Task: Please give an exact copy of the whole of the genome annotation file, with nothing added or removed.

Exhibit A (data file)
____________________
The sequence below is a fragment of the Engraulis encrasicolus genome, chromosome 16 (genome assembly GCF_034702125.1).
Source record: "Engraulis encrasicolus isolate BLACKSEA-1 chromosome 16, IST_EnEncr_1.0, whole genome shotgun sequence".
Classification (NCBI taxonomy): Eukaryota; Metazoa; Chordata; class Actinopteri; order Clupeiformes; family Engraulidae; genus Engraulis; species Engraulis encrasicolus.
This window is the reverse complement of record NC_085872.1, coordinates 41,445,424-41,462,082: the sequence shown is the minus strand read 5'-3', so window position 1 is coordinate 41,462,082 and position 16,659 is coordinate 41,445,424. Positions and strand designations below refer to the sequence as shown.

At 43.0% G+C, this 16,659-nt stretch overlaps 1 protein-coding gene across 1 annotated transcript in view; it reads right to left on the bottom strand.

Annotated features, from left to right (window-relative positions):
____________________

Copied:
The sequence below is a fragment of the Engraulis encrasicolus genome, chromosome 16 (genome assembly GCF_034702125.1).
Source record: "Engraulis encrasicolus isolate BLACKSEA-1 chromosome 16, IST_EnEncr_1.0, whole genome shotgun sequence".
Classification (NCBI taxonomy): Eukaryota; Metazoa; Chordata; class Actinopteri; order Clupeiformes; family Engraulidae; genus Engraulis; species Engraulis encrasicolus.
This window is the reverse complement of record NC_085872.1, coordinates 41,445,424-41,462,082: the sequence shown is the minus strand read 5'-3', so window position 1 is coordinate 41,462,082 and position 16,659 is coordinate 41,445,424. Positions and strand designations below refer to the sequence as shown.

At 43.0% G+C, this 16,659-nt stretch overlaps 1 protein-coding gene across 1 annotated transcript in view; it reads right to left on the bottom strand.

Annotated features, from left to right (window-relative positions):